Look at who you’re following and how they make you feel. Just like Marie Kondo, view each account you are following from the viewpoint of if they are “sparking joy.” Unfollow those who are not adding value or bringing you that joy.    


Realize what you are viewing is a highly-curated, idealized picture of life and train yourself to look at it through that lens. When I see a beautiful image on Instagram now I stop and pause and choose to see it as advertising or a fine art image. I know the work that goes into composing such images and I can appreciate the image for the work put into it, versus the message they are trying to convey. This does take practice, but the next time you see a post that makes you stop and pause, think about the subjects and the composition of that image. Over time you will start to view posts differently.


Take the opportunity to turn your down time into screen-free time. While social media was created to make us feel more connected, it can make us feel more isolated and lonely. As social creatures, we need in-person interaction. This week, instead of using your lunch hour to mindlessly scroll, schedule a lunch date with a friend, put down your phone and give them your undivided attention. Or make plans for a fitness class where using your phone is impossible and off-limits.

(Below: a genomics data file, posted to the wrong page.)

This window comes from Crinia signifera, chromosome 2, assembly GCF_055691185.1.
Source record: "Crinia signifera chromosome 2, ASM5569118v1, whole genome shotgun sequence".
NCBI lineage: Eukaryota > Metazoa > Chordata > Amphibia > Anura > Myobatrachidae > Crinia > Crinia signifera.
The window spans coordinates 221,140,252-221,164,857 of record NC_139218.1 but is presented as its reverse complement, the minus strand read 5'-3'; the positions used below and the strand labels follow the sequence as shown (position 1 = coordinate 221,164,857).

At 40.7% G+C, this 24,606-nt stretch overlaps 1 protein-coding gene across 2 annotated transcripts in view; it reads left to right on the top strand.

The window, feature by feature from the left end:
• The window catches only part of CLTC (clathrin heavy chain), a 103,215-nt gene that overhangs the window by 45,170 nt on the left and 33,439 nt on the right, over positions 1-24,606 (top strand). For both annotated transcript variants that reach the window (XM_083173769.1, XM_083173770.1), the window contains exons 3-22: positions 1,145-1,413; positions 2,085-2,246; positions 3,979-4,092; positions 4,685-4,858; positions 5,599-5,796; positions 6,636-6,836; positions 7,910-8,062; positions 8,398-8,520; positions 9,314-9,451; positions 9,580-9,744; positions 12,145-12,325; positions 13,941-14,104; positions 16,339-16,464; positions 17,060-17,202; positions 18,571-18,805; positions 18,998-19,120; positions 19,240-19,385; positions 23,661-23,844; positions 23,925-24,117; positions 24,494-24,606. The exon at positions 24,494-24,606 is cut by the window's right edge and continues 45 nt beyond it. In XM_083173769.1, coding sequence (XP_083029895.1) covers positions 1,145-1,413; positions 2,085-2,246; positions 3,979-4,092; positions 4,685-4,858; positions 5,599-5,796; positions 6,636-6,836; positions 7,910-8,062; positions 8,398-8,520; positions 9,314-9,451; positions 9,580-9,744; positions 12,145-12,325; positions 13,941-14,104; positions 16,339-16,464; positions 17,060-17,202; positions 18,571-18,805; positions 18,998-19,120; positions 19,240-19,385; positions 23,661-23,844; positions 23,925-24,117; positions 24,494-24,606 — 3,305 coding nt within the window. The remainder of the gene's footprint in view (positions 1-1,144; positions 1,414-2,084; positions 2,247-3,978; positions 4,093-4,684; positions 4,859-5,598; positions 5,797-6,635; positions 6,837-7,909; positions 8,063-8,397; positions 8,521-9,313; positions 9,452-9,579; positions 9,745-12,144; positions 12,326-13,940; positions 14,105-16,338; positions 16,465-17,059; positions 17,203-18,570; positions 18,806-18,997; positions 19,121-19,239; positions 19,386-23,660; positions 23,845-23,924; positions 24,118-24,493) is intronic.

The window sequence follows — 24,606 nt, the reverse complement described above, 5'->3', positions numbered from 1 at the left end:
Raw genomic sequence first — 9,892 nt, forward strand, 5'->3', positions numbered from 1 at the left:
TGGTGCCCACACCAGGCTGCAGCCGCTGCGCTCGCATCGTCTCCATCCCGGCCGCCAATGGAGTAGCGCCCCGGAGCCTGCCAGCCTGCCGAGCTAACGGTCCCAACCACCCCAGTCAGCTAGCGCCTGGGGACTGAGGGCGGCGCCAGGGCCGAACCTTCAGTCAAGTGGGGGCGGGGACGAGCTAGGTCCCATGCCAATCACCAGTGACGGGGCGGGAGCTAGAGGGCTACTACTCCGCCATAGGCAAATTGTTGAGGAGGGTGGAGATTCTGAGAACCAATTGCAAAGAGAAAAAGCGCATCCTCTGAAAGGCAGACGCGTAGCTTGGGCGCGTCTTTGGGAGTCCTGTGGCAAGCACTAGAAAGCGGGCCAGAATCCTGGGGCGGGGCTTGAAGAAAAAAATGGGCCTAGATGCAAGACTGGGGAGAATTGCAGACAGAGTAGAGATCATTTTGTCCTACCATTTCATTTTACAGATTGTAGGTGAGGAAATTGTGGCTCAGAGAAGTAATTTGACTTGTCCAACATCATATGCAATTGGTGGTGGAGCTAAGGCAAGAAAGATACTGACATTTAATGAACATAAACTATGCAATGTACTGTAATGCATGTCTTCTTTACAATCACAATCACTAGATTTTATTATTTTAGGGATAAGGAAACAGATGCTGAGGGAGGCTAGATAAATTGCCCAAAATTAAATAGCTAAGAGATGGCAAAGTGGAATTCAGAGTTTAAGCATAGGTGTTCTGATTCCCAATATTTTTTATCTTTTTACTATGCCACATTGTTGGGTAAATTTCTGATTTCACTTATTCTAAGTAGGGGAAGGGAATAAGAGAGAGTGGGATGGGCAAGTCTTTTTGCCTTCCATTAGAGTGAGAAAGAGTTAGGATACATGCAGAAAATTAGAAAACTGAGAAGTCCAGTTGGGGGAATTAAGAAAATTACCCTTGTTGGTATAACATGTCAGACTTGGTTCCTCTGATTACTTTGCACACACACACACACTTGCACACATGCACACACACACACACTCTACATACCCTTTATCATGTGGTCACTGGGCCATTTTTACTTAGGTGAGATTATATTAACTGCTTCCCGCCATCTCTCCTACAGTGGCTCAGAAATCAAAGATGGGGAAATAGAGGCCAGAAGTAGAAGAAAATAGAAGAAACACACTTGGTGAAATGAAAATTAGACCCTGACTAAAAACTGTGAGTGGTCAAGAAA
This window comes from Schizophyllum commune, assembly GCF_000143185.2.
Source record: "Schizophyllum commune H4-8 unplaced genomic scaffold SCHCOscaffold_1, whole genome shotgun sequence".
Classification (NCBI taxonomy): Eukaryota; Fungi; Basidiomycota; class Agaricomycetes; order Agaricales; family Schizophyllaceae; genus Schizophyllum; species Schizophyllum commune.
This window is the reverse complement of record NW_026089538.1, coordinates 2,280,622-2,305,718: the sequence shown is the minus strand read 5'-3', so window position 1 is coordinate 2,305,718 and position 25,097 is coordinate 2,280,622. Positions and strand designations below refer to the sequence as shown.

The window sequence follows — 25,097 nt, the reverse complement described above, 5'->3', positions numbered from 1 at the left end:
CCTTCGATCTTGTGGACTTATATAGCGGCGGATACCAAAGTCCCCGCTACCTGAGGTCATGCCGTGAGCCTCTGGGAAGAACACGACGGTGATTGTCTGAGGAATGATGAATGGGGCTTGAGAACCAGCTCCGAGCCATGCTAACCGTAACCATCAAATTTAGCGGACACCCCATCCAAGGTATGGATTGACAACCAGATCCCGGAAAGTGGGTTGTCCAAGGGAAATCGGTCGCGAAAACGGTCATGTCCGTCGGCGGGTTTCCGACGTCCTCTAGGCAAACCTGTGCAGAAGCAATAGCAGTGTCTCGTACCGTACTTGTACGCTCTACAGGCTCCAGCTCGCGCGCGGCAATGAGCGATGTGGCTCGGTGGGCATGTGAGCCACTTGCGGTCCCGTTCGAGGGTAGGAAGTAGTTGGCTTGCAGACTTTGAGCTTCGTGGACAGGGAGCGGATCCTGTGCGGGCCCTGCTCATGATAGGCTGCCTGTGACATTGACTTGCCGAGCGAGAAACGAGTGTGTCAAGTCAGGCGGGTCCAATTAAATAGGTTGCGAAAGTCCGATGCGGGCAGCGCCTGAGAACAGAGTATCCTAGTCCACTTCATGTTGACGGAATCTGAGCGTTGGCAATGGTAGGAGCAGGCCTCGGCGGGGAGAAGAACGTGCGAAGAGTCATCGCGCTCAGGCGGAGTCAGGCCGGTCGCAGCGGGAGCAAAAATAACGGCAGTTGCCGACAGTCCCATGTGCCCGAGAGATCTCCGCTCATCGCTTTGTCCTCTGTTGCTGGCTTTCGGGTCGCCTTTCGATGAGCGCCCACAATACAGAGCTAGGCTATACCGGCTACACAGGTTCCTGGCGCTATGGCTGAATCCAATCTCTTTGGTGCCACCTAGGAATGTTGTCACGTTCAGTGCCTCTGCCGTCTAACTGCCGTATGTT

The impact screen time can have on sleep patterns is now well-known. For improved sleep quality stay away from all devices at least two hours before bed. Be sure to turn on your phone’s auto-dimming or night shift feature. In addition, instigate screen-free days if you are finding yourself very addicted to your screen, whether it be a few hours a day or one day a week. The best way to do this is to delete the apps from your phone, then reload when you’re ready for social media again. I have made Sunday my screen-free day and it is ideal for me; I start the week refreshed and renewed. An easy way to kick-start this habit is to enable some of the Screen Time functions on your iPhone or the Space App for Androids.


Breaking free from my social media anxiety was about making a mindshift. I was never one of those people who was Instagramming my entire life - not everything needs to be captured; however, I preferred being a voyeur and that also took its toll! Implementing these habits helped me break my addiction, but this alone isn’t enough to help you cultivate a mindfulness practice. I want to be present and enjoy life’s moments. Not only do I find that I remember moments and experiences better when I am fully present, but those are the moments I think most fondly of. It’s because I created real, authentic connection and was truly present in and experiencing the moment. Isn’t that what life is all about?



Heather Ertel is an intuitive eating health coach and wellness consultant. Through her practice, The Glow Wellness, she helps women become more connected to their self-awareness in order to hone in on how they can become their own advocate, healer and bring balance to their lives. When she’s not researching the latest wellness trends or making yummy plant-based recipes you can find her enjoying a spicy margarita and tacos. It’s called balance! She is also a Sakara Life Ambassador for plant-based living.   You can find her on Instagram @theglowwellness and at